Tracking custom events

How it works

Most source methods have a defined purpose: the identify call identifies users; page calls track pageviews. But the track call lets you send custom events, so that you can track the activities that are meaningful to you. Track calls take a name representing the name of the event you want to track and a set of custom properties.

For example, when someone adds an item to their cart, you might send an added_to_cart event with properties representing the item that your customer added to their cart.

If you run an online class and you want to track progress, you might send a call when people begin a new module in the course or watch a video. The names of your events might be module_started and video_started; and the properties would contain information about the module that a person began or the video they watched respectively.

 Examples on this page are based on our JavaScript source

The same principles apply to all our server-side sources, but the examples will look slightly different if you’re using Go, Python, or Node.js.

Events can be anonymous

You can send track calls before or after you identify someone—when they sign up, login, provide their email, etc; the order of calls doesn’t matter. Most destinations automatically resolve anonymous activity to the “identified” user after you send an identify call.

flowchart LR a(person
visits site)-->|generate
anonymousId|z subgraph z [anonymous activity] direction LR b(visit
a page) b-->|page|c(add item
to cart) c-->|track|d(person
logs in) end subgraph y [identified activity] direction LR e(person initiates
checkout)-->|track|f(person finishes
transaction) end z-->|anonymous activity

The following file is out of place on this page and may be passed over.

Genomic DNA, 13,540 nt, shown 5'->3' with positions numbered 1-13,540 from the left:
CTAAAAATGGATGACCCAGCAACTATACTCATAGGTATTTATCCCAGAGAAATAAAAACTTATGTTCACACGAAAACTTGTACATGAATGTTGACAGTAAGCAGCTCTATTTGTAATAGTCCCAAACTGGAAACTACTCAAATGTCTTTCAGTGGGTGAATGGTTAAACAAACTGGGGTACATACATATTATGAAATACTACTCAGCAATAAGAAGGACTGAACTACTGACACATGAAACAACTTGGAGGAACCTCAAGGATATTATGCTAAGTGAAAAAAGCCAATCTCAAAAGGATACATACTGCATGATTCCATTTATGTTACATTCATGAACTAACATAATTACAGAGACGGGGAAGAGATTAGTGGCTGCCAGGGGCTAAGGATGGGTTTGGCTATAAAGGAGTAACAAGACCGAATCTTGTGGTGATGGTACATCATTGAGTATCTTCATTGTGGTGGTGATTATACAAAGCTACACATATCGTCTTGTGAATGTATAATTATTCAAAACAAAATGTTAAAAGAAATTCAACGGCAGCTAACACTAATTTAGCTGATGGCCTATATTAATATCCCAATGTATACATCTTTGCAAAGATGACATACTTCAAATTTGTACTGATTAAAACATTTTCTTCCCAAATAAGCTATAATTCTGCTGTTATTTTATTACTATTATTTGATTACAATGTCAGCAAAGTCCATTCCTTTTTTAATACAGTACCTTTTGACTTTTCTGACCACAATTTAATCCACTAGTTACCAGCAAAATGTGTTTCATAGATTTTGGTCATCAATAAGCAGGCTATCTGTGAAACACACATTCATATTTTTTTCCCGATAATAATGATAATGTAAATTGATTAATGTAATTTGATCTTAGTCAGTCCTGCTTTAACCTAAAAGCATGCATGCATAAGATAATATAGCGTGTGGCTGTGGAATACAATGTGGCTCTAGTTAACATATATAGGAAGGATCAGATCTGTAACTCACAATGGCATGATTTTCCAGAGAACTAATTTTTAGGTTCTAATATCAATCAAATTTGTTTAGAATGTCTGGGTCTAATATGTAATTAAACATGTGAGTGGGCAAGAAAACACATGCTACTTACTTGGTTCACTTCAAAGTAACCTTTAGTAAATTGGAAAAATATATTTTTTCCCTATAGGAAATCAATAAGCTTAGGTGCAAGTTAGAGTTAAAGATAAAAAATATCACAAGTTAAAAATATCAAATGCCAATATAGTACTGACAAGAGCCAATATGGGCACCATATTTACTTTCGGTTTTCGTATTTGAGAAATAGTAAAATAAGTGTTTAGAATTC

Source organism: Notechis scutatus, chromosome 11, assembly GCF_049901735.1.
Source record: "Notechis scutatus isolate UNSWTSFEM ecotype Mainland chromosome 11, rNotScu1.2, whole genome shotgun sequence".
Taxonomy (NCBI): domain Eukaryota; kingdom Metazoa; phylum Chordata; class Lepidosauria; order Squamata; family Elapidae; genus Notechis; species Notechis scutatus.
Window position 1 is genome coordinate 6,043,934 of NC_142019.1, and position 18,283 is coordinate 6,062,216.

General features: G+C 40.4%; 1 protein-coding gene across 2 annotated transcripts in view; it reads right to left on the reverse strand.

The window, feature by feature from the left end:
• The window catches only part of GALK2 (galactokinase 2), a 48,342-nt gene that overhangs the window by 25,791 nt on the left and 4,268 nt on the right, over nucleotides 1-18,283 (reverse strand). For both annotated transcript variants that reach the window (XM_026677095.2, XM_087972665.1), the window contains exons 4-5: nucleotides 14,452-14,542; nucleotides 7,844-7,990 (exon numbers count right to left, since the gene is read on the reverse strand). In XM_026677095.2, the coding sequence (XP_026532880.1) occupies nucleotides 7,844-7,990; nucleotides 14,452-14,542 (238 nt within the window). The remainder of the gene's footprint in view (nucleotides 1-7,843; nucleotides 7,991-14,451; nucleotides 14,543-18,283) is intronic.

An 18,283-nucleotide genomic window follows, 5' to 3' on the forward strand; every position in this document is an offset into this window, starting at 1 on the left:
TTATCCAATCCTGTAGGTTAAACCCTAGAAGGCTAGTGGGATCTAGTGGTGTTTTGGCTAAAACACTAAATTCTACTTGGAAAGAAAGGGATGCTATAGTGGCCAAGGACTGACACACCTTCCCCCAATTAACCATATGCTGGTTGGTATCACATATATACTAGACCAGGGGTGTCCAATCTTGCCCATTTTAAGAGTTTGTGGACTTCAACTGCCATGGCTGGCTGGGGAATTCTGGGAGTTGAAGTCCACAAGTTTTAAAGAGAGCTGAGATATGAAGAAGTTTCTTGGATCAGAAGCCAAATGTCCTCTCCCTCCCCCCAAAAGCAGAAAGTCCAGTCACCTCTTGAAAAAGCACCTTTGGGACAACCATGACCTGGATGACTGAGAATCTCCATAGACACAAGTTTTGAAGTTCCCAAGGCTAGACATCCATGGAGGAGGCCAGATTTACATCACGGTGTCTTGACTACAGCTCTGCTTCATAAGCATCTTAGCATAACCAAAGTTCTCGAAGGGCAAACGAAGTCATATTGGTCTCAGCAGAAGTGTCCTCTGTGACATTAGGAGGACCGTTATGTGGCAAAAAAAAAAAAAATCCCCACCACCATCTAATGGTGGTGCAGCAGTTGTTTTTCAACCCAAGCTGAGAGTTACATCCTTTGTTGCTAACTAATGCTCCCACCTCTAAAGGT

associated with identified person|y

The power of properties

Track calls take a custom dictionary of properties. Properties are simply nested JSON and can contain any data you want to pass along to your destinations. This includes nested objects, arrays, and arrays of objects.

When you set up events, you should send all the data that you think might be useful—even if you won’t use this data in all of your destinations. You can always ignore data at your destination, but you can’t use data in a destination that you don’t send from the source!

Here’s the complete, JSON representation of an event. See the properties object? That’s information you can use downstream in your destinations.

  "userId": "AiUGstSDIg",
  "type": "track",
  "event": "Course Started",
  "properties": {
    "course_name": "Intro to Data Pipelines",
    "courseId": "cdp101",
    "progress": 0,
    "modules": [
            "moduleId": "cdp101-1",
            "moduleName": "track calls",
            "started": false
            "moduleId": "cdp101-2",
            "moduleName": "identifying people"
            "started": true
  "integrations": null,
  "messageId": "ajs-f8ca1e4de5024d9430b3928bd8ac6b96",
  "receivedAt": "2015-12-12T19:11:01.266Z",
  "sentAt": "2015-12-12T19:11:01.169Z",
  "timestamp": "2015-12-12T19:11:01.249Z",
  "version": 0,
  "context": {
    "page": {
      "name": "string",
      "path": "/docs/",
      "referrer": null,
      "search": null,
      "title": " Docs",
      "url": "",
      "keywords": [
    "library": {
      "name": "analytics.js",
      "version": "2.11.1"
  "anonymousId": "23adfd82-aa0f-45a7-a756-24f2a7a4c895",
  "originalTimestamp": "2015-12-12T19:11:01.152Z"

Example use cases

The following use cases are examples of the things you might send with track calls. You can copy these examples if they fit your use case, but you’ll get more out of your integration if you tailor calls to fit your needs!

Logging in and logging out

When someone logs in, or creates an account, you’ll send an identify call. But in these cases, you’ll also send a track call. Track calls on login and log out can help you track the length of sessions in your app, understand the times when your users are most active, and other information independent of identify calls!

Your log in and log out track events will look something like this:

analytics.track("login", {